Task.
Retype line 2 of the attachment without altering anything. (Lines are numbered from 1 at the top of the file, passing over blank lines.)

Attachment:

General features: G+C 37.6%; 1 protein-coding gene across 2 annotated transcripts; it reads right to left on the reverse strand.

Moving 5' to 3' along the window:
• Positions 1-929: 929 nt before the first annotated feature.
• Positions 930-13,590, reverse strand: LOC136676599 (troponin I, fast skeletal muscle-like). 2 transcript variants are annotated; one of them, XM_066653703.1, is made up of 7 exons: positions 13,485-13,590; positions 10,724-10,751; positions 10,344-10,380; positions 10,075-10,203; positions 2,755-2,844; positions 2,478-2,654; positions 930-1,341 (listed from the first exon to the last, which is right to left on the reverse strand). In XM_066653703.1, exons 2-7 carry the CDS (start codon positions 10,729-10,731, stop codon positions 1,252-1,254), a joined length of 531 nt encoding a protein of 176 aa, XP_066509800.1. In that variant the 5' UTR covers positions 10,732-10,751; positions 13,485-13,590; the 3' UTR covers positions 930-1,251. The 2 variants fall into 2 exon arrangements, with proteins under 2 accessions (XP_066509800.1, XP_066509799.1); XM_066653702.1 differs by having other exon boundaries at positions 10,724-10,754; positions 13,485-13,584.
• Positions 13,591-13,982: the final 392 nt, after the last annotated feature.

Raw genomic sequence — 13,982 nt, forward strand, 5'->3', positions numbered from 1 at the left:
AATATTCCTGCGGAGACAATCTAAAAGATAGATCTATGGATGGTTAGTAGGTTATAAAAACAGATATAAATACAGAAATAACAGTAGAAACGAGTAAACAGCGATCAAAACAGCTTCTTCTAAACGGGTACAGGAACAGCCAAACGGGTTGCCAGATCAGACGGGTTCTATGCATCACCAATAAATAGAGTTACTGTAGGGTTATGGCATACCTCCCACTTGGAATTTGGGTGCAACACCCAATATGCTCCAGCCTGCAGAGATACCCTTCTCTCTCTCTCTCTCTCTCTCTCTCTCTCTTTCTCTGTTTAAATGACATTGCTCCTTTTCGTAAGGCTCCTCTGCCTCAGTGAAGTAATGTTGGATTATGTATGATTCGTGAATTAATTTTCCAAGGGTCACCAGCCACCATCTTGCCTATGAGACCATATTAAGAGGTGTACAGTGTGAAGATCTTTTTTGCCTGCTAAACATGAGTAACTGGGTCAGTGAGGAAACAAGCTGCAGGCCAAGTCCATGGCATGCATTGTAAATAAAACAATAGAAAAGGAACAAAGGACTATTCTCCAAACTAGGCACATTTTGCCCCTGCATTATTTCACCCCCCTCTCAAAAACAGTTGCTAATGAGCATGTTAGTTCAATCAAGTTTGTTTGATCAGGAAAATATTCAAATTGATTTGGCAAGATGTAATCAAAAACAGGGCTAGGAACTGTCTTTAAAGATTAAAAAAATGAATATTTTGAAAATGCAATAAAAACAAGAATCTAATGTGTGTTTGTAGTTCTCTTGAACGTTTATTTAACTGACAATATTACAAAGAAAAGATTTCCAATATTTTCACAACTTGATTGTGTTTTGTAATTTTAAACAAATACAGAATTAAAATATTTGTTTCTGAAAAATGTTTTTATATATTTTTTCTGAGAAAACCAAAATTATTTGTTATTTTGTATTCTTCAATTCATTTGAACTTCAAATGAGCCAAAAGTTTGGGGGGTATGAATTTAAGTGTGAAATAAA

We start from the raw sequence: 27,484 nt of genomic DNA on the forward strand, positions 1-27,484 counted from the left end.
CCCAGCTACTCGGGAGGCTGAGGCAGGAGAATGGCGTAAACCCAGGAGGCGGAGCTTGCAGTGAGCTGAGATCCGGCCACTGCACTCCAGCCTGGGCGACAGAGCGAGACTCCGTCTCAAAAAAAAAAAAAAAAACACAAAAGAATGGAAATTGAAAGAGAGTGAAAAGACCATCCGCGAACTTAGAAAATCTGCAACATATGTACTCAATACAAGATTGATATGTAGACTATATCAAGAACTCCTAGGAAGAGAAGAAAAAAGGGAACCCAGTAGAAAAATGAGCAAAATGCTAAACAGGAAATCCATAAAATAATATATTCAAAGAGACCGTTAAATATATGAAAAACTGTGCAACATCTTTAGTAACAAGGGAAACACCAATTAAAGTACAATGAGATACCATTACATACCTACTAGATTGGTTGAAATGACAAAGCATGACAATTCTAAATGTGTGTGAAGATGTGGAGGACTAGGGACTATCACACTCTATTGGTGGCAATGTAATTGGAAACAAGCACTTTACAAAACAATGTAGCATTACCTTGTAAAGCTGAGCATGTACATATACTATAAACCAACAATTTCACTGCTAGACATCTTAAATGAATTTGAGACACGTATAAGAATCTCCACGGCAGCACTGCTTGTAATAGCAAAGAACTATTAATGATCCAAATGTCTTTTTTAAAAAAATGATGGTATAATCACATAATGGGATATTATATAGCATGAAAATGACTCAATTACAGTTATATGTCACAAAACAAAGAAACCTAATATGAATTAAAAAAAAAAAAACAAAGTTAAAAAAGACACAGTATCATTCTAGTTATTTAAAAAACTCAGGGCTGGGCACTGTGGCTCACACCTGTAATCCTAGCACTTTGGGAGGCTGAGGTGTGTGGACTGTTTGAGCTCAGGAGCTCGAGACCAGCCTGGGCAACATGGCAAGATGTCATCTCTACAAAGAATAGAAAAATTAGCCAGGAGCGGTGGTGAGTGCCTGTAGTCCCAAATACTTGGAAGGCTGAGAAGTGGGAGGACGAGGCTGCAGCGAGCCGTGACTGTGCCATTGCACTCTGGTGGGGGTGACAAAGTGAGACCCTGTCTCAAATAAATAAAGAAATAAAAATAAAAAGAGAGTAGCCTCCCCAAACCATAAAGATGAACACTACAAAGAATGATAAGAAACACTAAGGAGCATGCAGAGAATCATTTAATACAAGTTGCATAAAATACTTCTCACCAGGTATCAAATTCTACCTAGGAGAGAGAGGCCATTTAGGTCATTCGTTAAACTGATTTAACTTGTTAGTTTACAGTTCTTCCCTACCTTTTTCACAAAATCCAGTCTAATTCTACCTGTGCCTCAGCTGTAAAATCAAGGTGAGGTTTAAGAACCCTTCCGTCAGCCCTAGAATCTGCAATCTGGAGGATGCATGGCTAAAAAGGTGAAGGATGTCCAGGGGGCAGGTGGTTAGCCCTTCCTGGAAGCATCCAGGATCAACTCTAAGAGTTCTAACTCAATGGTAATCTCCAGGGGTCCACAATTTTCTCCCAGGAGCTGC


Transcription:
Moving 5' to 3' along the window: